The capital of Greenland is the political and social center of the nation, and the oldest town in Greenland, founded by the Danish-Norwegian missionary Hans Egede in 1728. The city’s location is lovely, set at the mouth of one of the largest and most spectacular fjord systems in the world.

    Included activity:

    Shuttle & Museum visit (1 - 2 hrs)

    Visit the National Museum of Greenland. Discover exhibitions covering Greenland's history during the past 4,500 years - from the first Arctic Stone Age cultures to the Norse settlements, the arrival of the Thule culture and the gradual transition to modern day Greenland.

    Capital of Greenland - Nuuk - Full Day
  9. Musk Oxen and a Norse Settlement - Ivittuut - Full Day

    Ivittuut is a stronghold for musk oxen. The settlement was built on top of the so-called Norse Middle settlement where Vikings settled 1,000 years ago. Archaeologists believe it was the last settlement established by the Vikings in Greenland, and the first to be abandoned in the area.

    Musk Oxen and a Norse Settlement - Ivittuut - Full Day
  10. Labrador Sea - At sea

    It is time to say goodbye to Greenland. We head across another stretch of open ocean, this time the southern part of the Labrador Sea, heading towards Newfoundland and Labrador in Canada.

    Labrador Sea - At sea
  11. Red Bay, Labrador - Red Bay - Half Day

    Red Bay, Labrador, a coastal community with a population of less than 200, is a classic outpost of Atlantic Canada,. In 2013, Red Bay Basque Whaling Station was designated as a UNESCO World Heritage site. Wander around the former whaling town and learn about its interesting history.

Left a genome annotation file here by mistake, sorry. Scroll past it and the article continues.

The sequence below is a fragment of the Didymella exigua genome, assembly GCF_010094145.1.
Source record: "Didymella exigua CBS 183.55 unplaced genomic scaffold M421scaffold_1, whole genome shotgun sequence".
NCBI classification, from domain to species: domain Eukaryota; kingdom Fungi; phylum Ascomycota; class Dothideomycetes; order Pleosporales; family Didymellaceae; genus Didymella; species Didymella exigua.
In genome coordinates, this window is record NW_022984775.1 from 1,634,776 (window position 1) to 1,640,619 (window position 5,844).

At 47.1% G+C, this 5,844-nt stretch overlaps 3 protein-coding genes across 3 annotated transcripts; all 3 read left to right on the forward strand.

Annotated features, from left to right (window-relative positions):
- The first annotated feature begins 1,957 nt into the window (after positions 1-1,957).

Included activity:

    Red Bay Highlights Access (1 - 3 hrs)

    Want to get a feel for Red Bay’s local culture and history? Visit both the Red Bay World Heritage Site Interpretation Center, and the Community Center Whaling Exhibit. Feel like stretching your legs? This complimentary pass includes a boat ride to Saddle Island where you can explore the remnants of whale blubber ovens used more four centuries ago.

    Red Bay, Labrador - Red Bay - Half Day
  12. Corner Brook - Corner Brook - Full Day

    Corner Brook is located on the west coast of Newfoundland and has approximately 20,000 inhabitants. The area was first surveyed by Captain James Cook in 1767. Explore the charming town center or enjoy its many walking trails amidst vibrant autumn leaves.

    Corner Brook - Corner Brook - Full Day
  13. Relaxing day - At sea

    Every great adventure must come to an end. Enjoy your remaining time with the expedition team as we recap our expedition cruise and reflect on our shared experiences. 

    Relaxing day - At sea
  14. Halifax - Halifax - Disembarkation

    The British established Halifax, Nova Scotia, in 1749. Enjoy views from atop the Citadel, on a hill overlooking the city. This colorful gateway town is both hip and historic and well worth an extra day or two before you head back home.

    Halifax - Halifax - Disembarkation

Contact our travel experts for more details